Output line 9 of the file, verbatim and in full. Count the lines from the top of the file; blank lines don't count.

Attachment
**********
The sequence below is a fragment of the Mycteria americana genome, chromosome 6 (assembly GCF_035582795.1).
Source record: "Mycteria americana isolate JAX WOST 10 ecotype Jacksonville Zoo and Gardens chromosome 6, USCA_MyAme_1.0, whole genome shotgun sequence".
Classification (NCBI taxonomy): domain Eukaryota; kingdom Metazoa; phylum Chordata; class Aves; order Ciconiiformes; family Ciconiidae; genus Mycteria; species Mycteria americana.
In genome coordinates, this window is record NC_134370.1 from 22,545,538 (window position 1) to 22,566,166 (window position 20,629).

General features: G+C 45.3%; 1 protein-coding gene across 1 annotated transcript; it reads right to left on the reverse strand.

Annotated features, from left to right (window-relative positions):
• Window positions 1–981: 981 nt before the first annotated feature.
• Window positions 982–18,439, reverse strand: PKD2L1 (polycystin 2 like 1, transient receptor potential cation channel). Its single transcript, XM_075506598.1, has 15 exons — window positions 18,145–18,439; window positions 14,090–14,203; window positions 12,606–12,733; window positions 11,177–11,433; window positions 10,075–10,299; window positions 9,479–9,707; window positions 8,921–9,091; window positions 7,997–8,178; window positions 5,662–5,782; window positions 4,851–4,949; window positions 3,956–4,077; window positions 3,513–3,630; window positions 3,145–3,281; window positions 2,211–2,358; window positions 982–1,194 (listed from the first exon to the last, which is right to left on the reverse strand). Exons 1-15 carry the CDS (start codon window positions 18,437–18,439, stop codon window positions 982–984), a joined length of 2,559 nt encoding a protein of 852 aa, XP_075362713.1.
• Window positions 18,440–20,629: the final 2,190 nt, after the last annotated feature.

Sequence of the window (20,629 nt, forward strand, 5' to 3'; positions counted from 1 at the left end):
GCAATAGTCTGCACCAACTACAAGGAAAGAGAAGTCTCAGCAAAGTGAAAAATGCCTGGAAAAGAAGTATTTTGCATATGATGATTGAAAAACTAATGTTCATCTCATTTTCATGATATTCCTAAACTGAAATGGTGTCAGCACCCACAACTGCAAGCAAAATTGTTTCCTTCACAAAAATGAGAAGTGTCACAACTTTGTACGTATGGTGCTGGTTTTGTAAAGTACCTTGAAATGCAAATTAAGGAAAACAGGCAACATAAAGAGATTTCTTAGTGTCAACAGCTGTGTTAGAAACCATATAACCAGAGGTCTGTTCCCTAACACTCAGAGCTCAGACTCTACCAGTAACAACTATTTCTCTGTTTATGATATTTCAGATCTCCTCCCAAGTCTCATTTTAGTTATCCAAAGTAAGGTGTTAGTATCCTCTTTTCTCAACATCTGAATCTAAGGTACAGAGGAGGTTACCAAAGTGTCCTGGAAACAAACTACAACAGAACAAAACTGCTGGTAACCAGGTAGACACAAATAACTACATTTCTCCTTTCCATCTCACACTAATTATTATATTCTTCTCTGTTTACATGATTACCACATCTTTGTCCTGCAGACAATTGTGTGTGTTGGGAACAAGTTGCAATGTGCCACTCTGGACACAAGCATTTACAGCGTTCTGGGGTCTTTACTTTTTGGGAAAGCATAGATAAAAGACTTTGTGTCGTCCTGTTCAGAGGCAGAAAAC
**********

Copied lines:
• Window positions 18,440–20,629: the final 2,190 nt, after the last annotated feature.